Gober Garage

The Gober Garage historical marker was dedicated on May 17, 2014.  See photos of the dedication below.

Marker Text:


​Vernon C. Shive and John N. Glover operated a garage in Gober as early as 1933.  After Shive died in 1944, John and Ruth Glover acquired a full share in the Gober Garage.  In 1956, E. F. Anderson built a new facility with clay tile walls and steel trusses and windows.  This vital community business offered maintenance and repair services for automobiles and farm equipment.  It also became a community meeting place for farmers taking a break from their fields.  Glover's family continued to operate the Gober Garage after his death in 1994, but the business closed a few years later.  Its story reflects the dependence of many rural Texas towns on transportation in the 20th century.

Fannin County, Texas

I.  Context

Settlers began to arrive in a small community located 10 miles SE of Bonham. The year was 1840. The town’s first name was Grittersville because it
was the home of one of the town’s first businesses, a steam powered gristmill.  In 1845 it had a general store, a grist mill, a cotton gin and a post office. The first postmaster appointed to Gober was James Christian. The community experienced an increase in surrounding farms and in 1879 postal service was begun. (1)


In 1885 Jim Eads, Charlie Stafford and Lijah Peters helped lay off the present township and the name was changed from Grittersville to Gober in honor of J.F. & William Gober, the builders of the gristmill. (2)



By 1890, the number of residents had reached 250 and the number of businesses climbed to twenty-five. The Texas State Gazette & Business Director of the 1890’s recorded that Gober had a drug store, wood shop, undertakers, tailor and pressing shop, butcher shop, shoe shop and shoemakers, syrup mill, several blacksmiths, barbers, restaurant, ice company, saw mill, general mercantile store, a boarding house, several grocery stores, two churches and a school.  (3)


A famous stone quarry, operated by Charlie Stafford was located at Gober.  In 1888 the Fannin County courthouse at Bonham was constructed of  limestone quarried at Gober.  The stone was hauled in wagons pulled by mules to Bonham over rough roads. This stone was used in more than 20  counties in the state. (4)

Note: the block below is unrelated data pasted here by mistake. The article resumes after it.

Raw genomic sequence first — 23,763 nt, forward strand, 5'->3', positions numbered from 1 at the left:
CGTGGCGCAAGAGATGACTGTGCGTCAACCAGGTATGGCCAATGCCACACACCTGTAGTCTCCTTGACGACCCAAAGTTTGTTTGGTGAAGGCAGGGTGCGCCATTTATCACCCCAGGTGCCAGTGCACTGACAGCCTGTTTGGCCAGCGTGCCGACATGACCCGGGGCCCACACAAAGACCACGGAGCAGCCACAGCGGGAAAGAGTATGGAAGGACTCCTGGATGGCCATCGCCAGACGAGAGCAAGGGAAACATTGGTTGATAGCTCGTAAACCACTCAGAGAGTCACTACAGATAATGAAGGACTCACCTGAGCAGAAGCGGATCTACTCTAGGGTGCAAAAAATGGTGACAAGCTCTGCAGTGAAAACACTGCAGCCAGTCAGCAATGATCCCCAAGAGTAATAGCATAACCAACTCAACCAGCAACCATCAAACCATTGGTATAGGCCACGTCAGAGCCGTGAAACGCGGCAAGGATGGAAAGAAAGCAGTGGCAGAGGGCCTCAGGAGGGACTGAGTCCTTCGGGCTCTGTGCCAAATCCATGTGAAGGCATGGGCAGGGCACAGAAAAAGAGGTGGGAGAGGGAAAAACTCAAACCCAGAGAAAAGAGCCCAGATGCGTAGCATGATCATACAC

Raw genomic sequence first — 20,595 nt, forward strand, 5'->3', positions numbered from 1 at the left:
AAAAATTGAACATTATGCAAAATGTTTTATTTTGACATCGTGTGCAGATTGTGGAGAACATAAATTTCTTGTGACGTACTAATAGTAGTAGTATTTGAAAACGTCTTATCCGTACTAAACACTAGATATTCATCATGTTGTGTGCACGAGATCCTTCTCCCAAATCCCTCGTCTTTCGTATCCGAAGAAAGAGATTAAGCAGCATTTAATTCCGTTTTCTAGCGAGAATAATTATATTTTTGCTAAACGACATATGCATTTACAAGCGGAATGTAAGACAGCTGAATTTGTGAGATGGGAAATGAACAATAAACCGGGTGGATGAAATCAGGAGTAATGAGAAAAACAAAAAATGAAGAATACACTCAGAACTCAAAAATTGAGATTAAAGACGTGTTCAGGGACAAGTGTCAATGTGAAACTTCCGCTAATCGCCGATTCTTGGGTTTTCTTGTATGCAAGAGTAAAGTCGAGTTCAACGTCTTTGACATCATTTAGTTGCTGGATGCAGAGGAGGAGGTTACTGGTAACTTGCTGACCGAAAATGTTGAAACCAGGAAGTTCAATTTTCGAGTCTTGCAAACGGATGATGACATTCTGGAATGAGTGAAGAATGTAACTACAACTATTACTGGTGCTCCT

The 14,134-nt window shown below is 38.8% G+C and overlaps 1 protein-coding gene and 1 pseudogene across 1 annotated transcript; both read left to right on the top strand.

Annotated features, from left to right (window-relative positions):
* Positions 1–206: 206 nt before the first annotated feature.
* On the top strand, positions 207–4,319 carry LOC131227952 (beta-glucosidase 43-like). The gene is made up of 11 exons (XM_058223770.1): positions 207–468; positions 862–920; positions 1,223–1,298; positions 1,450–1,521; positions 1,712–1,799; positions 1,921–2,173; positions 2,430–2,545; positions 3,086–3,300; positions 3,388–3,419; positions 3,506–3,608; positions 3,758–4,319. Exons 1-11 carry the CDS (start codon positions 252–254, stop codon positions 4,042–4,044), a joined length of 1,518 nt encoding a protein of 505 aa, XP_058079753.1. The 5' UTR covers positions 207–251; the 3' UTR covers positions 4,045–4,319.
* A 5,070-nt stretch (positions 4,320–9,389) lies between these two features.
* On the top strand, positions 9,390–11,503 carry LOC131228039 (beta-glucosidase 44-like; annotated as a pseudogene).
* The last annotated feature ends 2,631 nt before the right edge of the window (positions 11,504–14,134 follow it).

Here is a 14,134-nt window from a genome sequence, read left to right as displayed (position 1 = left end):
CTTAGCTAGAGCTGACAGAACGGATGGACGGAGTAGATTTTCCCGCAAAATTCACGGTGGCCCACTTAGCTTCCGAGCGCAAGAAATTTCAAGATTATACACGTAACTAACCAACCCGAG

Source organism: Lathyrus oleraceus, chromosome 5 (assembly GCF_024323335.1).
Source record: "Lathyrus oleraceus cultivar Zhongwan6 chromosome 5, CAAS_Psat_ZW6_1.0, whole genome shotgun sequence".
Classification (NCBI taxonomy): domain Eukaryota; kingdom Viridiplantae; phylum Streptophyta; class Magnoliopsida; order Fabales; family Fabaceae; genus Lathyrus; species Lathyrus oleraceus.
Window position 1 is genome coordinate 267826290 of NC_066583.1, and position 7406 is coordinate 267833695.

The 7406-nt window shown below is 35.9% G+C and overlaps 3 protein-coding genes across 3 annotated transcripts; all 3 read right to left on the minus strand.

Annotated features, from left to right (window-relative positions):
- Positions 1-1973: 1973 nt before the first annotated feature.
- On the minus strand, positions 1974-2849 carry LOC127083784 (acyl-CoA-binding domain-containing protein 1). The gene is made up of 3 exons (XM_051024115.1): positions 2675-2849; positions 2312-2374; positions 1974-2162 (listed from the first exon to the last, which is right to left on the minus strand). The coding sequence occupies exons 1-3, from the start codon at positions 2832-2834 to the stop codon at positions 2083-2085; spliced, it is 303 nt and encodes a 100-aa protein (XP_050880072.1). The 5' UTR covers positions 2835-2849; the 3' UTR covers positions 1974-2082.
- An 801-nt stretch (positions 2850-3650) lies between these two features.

On June 9, 1911, disaster struck the Gober community. Fire destroyed the buildings on the south side of Main Street. Fire struck again in the early
1920’s and the school was lost. Not long after,  the gymnasium also burned.  The school building and gymnasium would later be rebuilt. (5)


From 1900 until the 1930s, the limestone quarry operated six days a week and by 1930, the population of Gober  had peaked at 300.  Fire would strike again in 1946 and several buildings on the north side would be destroyed.  With the coming of the Great Depression and World War II, the population began to decline and in 1956, there were only 200 people in Gober.  The quarry operated part-time until 1960 and by 1966 the population had increased to 246 with five businesses; a school; four churches and one factory. The decline in population would lead to the school’s closing and consolidation with the Bonham ISD in 1969. On September 13, 1973, fire once again struck this small community and the school building was destroyed.  In 1988 Gober had  a reported 146 residents, one factory, two businesses and four churches. Gober would maintain this population in 1990s. (6)


During the next few years, the community would witness the loss of three churches; the school; and all but one business building – the Gober Garage.  At the present time, there remains a post office; community center; a perpetual care cemetery; the Baptist Church and the Gober Garage.  The garage
is located just east of what used to be the main part of town. Gober is located almost exactly half-way between the north/south Hwy 78 and Hwy 34. These two highways are connected by FM68 which was recently renamed in honor of a former speaker of the house. It is now officially known as “The Jimmy Turman” highway. 


II.  Overview

In 1945, a deed was recorded on behalf of John & Ruth Glover for the purchase of the existing business called The Gober Garage from V.C. Shives.  On August 8, 1956, a contract was signed between John & Ruth Glover and E. F. Anderson for the construction of a new building for the sum of $6,182.70.  In this contract the Glovers agreed to build one garage building, 50x52 feet; with tile walls, steel trusses, built-up roof and steel windows; 3 over-head doors 10x10 ft; and an awning on the front measuring 16x30 ft.  This building was completed and has been preserved according to the original contract.



As one would expect, the Gober Garage became a vital part of the community. Providing services ranging from tire repairs to complete overhauls, the garage served not only the community but the entire county and adjoining counties for more than 50 years. It operated on “farm time” which is sun-up till sun-down 6 days a week. Located on  FM68, it became a pivotal point in the community with a Texaco sign rising above the building on the west side with two fuel pumps under the awning where a person could purchase either “regular” or “ethel” gasoline.  An air assisted hydraulic car-lift was originally located on the east side of the building but was later moved inside. The concrete slab on the east side is still there to mark the place of the original car lift.